Caught by surprise, Jon exclaimed, “What ?!?! 27% ?!?!” Jon defended the personnel. “It is holiday season, that is insane!”. Jon tried to compromise in favor of the personnel. “How about 3% On Air Talent? And 2% staff? But no more.” he asked, trying to save jobs, “I don’t even know how we are going to do that, without cutting into our top On Air Talent.”

    “No”, The Board mandated. “We don’t care how you do it, Jon. Plan B is to do 30% and fire you.” Then sympathized, “But don’t worry Jon. If it comes to plan B, you have done a great service for the company, and we are certain you will catch on at another news outlet.”

    My dramatization is a fictional account. No offense to any actual Board of Directors. Applying common sense, we know that the job of the President of any company includes the responsibility to hire and fire employees. Please let me convince you that Jonathan Klein was doing his job and is a fantastic CNN US President. Sharing my real life story, I feel that Jonathan Klein is an unsung hero. Year after year after year, Jon has volunteered his support for our free, open CNNfan community. Reading all these negative comments has me a step away from making a tearful viral video, “LEAVE JONATHAN ALONE!!!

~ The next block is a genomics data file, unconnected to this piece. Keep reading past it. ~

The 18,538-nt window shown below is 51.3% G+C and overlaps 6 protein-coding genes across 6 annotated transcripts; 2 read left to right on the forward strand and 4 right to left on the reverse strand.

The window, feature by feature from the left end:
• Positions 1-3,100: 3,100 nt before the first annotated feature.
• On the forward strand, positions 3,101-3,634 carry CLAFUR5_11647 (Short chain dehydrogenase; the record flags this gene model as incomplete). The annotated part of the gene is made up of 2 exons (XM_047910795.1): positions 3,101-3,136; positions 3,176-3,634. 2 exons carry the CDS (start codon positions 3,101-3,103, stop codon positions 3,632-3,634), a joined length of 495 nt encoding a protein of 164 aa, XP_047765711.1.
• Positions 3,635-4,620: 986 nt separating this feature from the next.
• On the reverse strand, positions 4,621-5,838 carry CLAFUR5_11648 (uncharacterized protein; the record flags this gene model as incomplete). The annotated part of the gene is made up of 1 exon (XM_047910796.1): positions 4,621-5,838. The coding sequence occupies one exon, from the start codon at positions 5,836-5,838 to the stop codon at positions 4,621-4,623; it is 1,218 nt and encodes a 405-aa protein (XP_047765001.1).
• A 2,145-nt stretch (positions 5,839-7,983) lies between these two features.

4. I am really sorry about what happened to your friend Ms. Arena and so many others. My own personal horror with CNN is its relationship with CBN, David Brody, and Pat Robertson.
    I just found your blog this morning and am making my way through it after linking to you from Huffington Post. I apologize for being so obnoxious with my comments.
    I loved that network and kept on my desktop as a trusted resource.